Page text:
Revolutionary Measures

The rebirth of radio

Cover of "Working Girl"
Cover of Working Girl

Radio has been written off as a communications medium since television started broadcasting, but rumours of its death have always been greatly exaggerated. The internet was promised to be the next radio killer, but instead I think it will help it grow.

Latest RAJAR figures show that 90 per cent of the UK population listen to radio at least once a week – that’s over 46.8 million people. Having recently appeared on Cambridge City Radio I’ve seen what is happening with radio at a very local level, and believe that the RAJAR figures only show part of the story.

At the risk of sounding like Melanie Griffith in Working Girl convincing Harrison Ford that radio, not TV is the future, here’s my top five reasons that radio is, err, the future:

1          Radio is a social network
Radio, particularly at a local level, is essentially a social network. It may have a central hub but anyone can contribute and you feel part of a group with shared interests and desires – Terry Wogan as Facebook FM for the over fifties.

2          Radio fits with our lifestyles
Attention spans are shrinking and we’re all multi-tasking. Unlike TV, radio doesn’t use all our senses, leaving us free to do other things at the same time – whether cook, surf the internet or write this blog.

3          Engagement
Radio has always built a closeness between presenter and audience, meaning that you interact whether you agree with what is being said or not. Look at the longevity of radio shows compared to TV and you’ll see how this engagement builds over time.

4          New delivery mechanisms
Radio has never been as expensive as TV and can now access a widening range of distribution channels. DAB, digital TV and the internet all lower the entry cost for getting your radio show to market – you can even turn it into a podcast.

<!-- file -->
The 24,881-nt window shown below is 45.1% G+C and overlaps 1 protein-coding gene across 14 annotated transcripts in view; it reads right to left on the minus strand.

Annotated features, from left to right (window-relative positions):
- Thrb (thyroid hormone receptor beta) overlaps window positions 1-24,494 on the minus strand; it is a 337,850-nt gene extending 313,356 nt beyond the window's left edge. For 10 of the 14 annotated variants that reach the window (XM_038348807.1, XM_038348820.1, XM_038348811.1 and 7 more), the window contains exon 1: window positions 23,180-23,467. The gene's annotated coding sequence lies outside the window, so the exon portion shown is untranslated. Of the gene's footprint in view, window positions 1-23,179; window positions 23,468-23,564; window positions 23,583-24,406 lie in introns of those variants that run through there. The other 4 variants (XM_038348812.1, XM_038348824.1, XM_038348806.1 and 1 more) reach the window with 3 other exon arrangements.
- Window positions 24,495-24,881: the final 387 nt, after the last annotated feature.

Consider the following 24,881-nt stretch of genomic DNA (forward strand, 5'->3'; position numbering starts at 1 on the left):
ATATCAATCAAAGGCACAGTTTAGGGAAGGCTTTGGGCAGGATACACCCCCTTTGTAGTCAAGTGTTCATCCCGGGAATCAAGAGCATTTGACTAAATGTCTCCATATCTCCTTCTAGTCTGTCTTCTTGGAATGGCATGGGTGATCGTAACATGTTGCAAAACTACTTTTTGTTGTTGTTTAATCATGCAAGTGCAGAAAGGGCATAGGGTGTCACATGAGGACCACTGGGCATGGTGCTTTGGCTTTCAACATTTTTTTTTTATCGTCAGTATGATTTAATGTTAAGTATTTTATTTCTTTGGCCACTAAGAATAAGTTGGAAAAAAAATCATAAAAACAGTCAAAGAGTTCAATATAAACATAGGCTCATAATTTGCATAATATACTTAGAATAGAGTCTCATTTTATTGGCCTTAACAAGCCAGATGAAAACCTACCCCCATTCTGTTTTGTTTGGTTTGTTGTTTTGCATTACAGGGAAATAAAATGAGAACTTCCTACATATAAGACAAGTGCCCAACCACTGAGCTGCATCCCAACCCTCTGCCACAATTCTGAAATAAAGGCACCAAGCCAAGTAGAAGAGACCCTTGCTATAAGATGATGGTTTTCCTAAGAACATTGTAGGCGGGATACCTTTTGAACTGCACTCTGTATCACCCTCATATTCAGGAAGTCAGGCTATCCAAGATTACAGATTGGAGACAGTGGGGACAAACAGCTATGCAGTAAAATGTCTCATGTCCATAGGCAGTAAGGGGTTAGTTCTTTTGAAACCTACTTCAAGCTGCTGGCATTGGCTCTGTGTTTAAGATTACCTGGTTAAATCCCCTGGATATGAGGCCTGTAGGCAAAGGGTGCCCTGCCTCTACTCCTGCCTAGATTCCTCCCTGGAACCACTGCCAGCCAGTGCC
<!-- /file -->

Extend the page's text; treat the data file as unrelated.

5          Radio can be hyperlocal
We’re currently seeing regional and local papers folding on a regular basis, something that is being replicated in commercial radio (witness Heart’s decision to merge its local county stations into regional hubs). This leaves an untapped audience for truly local content – for particular cities/towns or even special interest groups. TV can’t meet this need, but radio stations like Cambridge City Radio can, professionally and with innovative and interesting programming.

So time to retune your ideas about radio and click to listen again……….

 

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November 24, 2010 - Posted by | Uncategorized

1 Comment »

  1. […] big thing, but make sure we’re keeping a balance with existing communication channels, whether radio or even, dare I say, face to face, physical meetings. Otherwise, as in the story, what will we do if […]

    Pingback by Revolutionary Measures | November 26, 2010 | Reply


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